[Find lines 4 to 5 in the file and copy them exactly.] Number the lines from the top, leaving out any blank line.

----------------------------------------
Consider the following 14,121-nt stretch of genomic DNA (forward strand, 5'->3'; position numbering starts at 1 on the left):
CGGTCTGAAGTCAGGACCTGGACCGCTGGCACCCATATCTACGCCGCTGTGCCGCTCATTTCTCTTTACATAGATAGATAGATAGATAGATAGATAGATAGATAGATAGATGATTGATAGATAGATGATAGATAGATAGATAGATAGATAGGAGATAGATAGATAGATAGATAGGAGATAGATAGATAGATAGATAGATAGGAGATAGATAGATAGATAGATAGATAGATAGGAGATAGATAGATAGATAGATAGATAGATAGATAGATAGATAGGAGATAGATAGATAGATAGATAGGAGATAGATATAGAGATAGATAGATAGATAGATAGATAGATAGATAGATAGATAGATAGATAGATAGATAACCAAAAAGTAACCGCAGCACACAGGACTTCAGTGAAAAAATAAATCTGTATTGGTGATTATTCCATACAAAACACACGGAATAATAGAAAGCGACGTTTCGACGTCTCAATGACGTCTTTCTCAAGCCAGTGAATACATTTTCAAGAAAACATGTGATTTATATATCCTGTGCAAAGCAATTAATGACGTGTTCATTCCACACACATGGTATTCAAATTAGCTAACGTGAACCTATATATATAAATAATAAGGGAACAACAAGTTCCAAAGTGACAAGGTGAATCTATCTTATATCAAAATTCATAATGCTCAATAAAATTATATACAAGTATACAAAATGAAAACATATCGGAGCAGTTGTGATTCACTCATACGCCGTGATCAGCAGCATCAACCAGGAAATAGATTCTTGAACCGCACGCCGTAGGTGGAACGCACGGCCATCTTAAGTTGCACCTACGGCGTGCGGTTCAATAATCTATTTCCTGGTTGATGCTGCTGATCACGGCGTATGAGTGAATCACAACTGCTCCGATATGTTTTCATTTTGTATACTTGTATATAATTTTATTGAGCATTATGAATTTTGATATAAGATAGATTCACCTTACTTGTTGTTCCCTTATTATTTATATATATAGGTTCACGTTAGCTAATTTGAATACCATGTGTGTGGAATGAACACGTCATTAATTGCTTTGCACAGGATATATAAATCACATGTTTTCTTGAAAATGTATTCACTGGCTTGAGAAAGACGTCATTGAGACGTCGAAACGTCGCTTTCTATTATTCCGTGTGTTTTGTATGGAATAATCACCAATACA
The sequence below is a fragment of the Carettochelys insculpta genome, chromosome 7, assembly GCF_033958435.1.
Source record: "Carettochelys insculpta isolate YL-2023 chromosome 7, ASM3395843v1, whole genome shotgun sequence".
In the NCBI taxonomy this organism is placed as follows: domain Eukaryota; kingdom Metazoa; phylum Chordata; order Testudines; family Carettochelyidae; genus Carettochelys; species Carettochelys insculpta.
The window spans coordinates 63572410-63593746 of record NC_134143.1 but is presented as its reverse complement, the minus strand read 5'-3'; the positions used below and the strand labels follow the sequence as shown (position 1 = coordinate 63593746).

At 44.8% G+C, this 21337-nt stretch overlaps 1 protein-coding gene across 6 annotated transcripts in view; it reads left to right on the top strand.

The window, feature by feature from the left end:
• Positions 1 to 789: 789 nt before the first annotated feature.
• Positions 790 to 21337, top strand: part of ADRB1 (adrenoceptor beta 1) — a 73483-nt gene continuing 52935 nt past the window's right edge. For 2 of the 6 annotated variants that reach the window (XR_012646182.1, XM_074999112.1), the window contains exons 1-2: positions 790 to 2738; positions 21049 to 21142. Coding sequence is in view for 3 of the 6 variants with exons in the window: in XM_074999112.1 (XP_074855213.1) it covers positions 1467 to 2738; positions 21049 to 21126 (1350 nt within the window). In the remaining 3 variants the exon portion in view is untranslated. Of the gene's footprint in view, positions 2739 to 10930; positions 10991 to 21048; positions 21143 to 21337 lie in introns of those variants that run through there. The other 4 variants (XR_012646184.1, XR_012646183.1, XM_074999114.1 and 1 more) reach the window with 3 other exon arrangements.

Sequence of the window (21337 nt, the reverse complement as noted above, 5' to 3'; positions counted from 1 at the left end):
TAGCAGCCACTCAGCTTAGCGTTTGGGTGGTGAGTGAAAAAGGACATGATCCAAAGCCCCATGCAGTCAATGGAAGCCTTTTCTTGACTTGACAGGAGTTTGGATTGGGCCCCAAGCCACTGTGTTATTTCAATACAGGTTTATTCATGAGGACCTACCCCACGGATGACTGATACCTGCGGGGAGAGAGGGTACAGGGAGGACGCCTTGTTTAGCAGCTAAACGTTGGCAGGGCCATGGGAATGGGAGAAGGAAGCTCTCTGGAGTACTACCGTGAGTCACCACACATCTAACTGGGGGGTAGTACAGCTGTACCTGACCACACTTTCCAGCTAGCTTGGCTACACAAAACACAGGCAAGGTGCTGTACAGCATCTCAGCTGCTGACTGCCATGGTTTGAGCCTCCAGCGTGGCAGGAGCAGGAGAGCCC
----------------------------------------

Source record: "Carettochelys insculpta isolate YL-2023 chromosome 7, ASM3395843v1, whole genome shotgun sequence".
In the NCBI taxonomy this organism is placed as follows: domain Eukaryota; kingdom Metazoa; phylum Chordata; order Testudines; family Carettochelyidae; genus Carettochelys; species Carettochelys insculpta.